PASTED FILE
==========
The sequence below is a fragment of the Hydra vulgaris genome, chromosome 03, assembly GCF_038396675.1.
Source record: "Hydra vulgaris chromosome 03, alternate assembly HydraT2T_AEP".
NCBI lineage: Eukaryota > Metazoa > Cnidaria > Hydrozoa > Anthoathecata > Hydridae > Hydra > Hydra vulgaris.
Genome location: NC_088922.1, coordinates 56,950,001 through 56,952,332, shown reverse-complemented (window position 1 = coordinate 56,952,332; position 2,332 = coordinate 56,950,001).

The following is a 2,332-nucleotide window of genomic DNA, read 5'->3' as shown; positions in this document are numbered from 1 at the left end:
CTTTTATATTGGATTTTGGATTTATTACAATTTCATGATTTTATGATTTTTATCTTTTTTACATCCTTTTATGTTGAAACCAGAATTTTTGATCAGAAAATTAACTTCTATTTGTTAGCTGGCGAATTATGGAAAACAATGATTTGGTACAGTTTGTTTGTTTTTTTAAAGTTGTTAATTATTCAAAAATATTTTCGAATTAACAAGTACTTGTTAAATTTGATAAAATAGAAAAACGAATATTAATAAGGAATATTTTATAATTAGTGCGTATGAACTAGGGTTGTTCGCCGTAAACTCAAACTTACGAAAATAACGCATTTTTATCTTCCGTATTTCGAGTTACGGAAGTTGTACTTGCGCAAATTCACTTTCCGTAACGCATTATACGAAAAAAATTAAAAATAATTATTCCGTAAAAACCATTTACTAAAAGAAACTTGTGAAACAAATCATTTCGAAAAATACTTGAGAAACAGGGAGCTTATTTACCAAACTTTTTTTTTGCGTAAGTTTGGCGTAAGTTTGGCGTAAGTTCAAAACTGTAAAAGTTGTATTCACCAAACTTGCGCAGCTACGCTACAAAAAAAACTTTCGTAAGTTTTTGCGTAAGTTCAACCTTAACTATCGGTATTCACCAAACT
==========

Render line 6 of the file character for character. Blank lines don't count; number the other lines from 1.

CTTTTATATTGGATTTTGGATTTATTACAATTTCATGATTTTATGATTTTTATCTTTTTTACATCCTTTTATGTTGAAACCAGAATTTTTGATCAGAAAATTAACTTCTATTTGTTAGCTGGCGAATTATGGAAAACAATGATTTGGTACAGTTTGTTTGTTTTTTTAAAGTTGTTAATTATTCAAAAATATTTTCGAATTAACAAGTACTTGTTAAATTTGATAAAATAGAAAAACGAATATTAATAAGGAATATTTTATAATTAGTGCGTATGAACTAGGGTTGTTCGCCGTAAACTCAAACTTACGAAAATAACGCATTTTTATCTTCCGTATTTCGAGTTACGGAAGTTGTACTTGCGCAAATTCACTTTCCGTAACGCATTATACGAAAAAAATTAAAAATAATTATTCCGTAAAAACCATTTACTAAAAGAAACTTGTGAAACAAATCATTTCGAAAAATACTTGAGAAACAGGGAGCTTATTTACCAAACTTTTTTTTTGCGTAAGTTTGGCGTAAGTTTGGCGTAAGTTCAAAACTGTAAAAGTTGTATTCACCAAACTTGCGCAGCTACGCTACAAAAAAAACTTTCGTAAGTTTTTGCGTAAGTTCAACCTTAACTATCGGTATTCACCAAACT